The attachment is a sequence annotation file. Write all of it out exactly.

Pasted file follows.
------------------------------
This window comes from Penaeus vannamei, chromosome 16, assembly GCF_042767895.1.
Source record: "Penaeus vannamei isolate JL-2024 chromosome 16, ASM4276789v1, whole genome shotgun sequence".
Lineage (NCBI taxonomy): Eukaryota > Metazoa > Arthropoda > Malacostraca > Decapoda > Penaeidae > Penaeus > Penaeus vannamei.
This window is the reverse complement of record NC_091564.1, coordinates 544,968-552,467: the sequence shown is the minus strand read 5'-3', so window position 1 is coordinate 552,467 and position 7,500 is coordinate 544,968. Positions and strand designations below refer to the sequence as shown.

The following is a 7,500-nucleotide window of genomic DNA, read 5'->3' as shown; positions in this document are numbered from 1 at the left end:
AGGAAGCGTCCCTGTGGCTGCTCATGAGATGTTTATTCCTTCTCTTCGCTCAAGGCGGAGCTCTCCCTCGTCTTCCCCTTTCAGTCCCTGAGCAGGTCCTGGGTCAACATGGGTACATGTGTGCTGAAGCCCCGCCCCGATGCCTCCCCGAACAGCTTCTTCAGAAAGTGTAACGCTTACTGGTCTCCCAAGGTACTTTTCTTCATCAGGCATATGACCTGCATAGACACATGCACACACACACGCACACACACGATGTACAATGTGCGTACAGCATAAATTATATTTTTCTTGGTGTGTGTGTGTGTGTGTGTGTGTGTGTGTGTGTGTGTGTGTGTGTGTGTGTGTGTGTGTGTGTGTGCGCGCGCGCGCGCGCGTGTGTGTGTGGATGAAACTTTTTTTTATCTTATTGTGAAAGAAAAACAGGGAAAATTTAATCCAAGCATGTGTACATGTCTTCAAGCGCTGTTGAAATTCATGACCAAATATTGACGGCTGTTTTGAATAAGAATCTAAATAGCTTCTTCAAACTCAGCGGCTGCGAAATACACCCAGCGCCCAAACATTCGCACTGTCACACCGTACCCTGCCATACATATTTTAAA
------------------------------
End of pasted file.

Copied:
This window comes from Penaeus vannamei, chromosome 16, assembly GCF_042767895.1.
Source record: "Penaeus vannamei isolate JL-2024 chromosome 16, ASM4276789v1, whole genome shotgun sequence".
Lineage (NCBI taxonomy): Eukaryota > Metazoa > Arthropoda > Malacostraca > Decapoda > Penaeidae > Penaeus > Penaeus vannamei.
This window is the reverse complement of record NC_091564.1, coordinates 544,968-552,467: the sequence shown is the minus strand read 5'-3', so window position 1 is coordinate 552,467 and position 7,500 is coordinate 544,968. Positions and strand designations below refer to the sequence as shown.

The following is a 7,500-nucleotide window of genomic DNA, read 5'->3' as shown; positions in this document are numbered from 1 at the left end:
AGGAAGCGTCCCTGTGGCTGCTCATGAGATGTTTATTCCTTCTCTTCGCTCAAGGCGGAGCTCTCCCTCGTCTTCCCCTTTCAGTCCCTGAGCAGGTCCTGGGTCAACATGGGTACATGTGTGCTGAAGCCCCGCCCCGATGCCTCCCCGAACAGCTTCTTCAGAAAGTGTAACGCTTACTGGTCTCCCAAGGTACTTTTCTTCATCAGGCATATGACCTGCATAGACACATGCACACACACACGCACACACACGATGTACAATGTGCGTACAGCATAAATTATATTTTTCTTGGTGTGTGTGTGTGTGTGTGTGTGTGTGTGTGTGTGTGTGTGTGTGTGTGTGTGTGTGTGTGTGTGTGCGCGCGCGCGCGCGCGTGTGTGTGTGGATGAAACTTTTTTTTATCTTATTGTGAAAGAAAAACAGGGAAAATTTAATCCAAGCATGTGTACATGTCTTCAAGCGCTGTTGAAATTCATGACCAAATATTGACGGCTGTTTTGAATAAGAATCTAAATAGCTTCTTCAAACTCAGCGGCTGCGAAATACACCCAGCGCCCAAACATTCGCACTGTCACACCGTACCCTGCCATACATATTTTAAA